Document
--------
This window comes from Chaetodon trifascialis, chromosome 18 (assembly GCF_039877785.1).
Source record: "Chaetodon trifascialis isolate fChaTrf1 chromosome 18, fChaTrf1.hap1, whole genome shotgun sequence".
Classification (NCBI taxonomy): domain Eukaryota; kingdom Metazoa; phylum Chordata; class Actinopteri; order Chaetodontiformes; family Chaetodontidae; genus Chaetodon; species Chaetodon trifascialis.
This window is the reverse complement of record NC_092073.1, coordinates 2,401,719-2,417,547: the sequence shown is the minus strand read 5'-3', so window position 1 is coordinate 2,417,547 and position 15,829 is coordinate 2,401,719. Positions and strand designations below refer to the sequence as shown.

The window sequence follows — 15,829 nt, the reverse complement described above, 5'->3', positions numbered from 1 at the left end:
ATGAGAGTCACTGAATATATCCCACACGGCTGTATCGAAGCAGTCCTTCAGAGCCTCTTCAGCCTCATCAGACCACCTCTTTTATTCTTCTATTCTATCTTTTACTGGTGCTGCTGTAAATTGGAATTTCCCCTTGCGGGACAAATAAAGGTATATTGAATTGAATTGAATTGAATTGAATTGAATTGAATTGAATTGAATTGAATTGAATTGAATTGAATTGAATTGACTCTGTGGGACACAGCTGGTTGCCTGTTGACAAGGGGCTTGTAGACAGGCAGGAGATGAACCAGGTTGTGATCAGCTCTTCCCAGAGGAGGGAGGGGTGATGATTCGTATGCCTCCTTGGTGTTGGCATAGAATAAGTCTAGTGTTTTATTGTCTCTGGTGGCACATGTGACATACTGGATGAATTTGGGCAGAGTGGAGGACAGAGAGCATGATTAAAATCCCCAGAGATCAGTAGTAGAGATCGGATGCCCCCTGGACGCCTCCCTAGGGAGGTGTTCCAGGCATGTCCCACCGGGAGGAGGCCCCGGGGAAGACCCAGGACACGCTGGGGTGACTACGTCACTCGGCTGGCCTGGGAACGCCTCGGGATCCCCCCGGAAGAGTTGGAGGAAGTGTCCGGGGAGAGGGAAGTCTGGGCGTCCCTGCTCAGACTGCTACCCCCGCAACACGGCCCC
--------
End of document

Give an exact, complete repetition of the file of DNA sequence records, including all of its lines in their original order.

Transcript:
This window comes from Chaetodon trifascialis, chromosome 18 (assembly GCF_039877785.1).
Source record: "Chaetodon trifascialis isolate fChaTrf1 chromosome 18, fChaTrf1.hap1, whole genome shotgun sequence".
Classification (NCBI taxonomy): domain Eukaryota; kingdom Metazoa; phylum Chordata; class Actinopteri; order Chaetodontiformes; family Chaetodontidae; genus Chaetodon; species Chaetodon trifascialis.
This window is the reverse complement of record NC_092073.1, coordinates 2,401,719-2,417,547: the sequence shown is the minus strand read 5'-3', so window position 1 is coordinate 2,417,547 and position 15,829 is coordinate 2,401,719. Positions and strand designations below refer to the sequence as shown.

The window sequence follows — 15,829 nt, the reverse complement described above, 5'->3', positions numbered from 1 at the left end:
ATGAGAGTCACTGAATATATCCCACACGGCTGTATCGAAGCAGTCCTTCAGAGCCTCTTCAGCCTCATCAGACCACCTCTTTTATTCTTCTATTCTATCTTTTACTGGTGCTGCTGTAAATTGGAATTTCCCCTTGCGGGACAAATAAAGGTATATTGAATTGAATTGAATTGAATTGAATTGAATTGAATTGAATTGAATTGAATTGAATTGAATTGAATTGAATTGACTCTGTGGGACACAGCTGGTTGCCTGTTGACAAGGGGCTTGTAGACAGGCAGGAGATGAACCAGGTTGTGATCAGCTCTTCCCAGAGGAGGGAGGGGTGATGATTCGTATGCCTCCTTGGTGTTGGCATAGAATAAGTCTAGTGTTTTATTGTCTCTGGTGGCACATGTGACATACTGGATGAATTTGGGCAGAGTGGAGGACAGAGAGCATGATTAAAATCCCCAGAGATCAGTAGTAGAGATCGGATGCCCCCTGGACGCCTCCCTAGGGAGGTGTTCCAGGCATGTCCCACCGGGAGGAGGCCCCGGGGAAGACCCAGGACACGCTGGGGTGACTACGTCACTCGGCTGGCCTGGGAACGCCTCGGGATCCCCCCGGAAGAGTTGGAGGAAGTGTCCGGGGAGAGGGAAGTCTGGGCGTCCCTGCTCAGACTGCTACCCCCGCAACACGGCCCC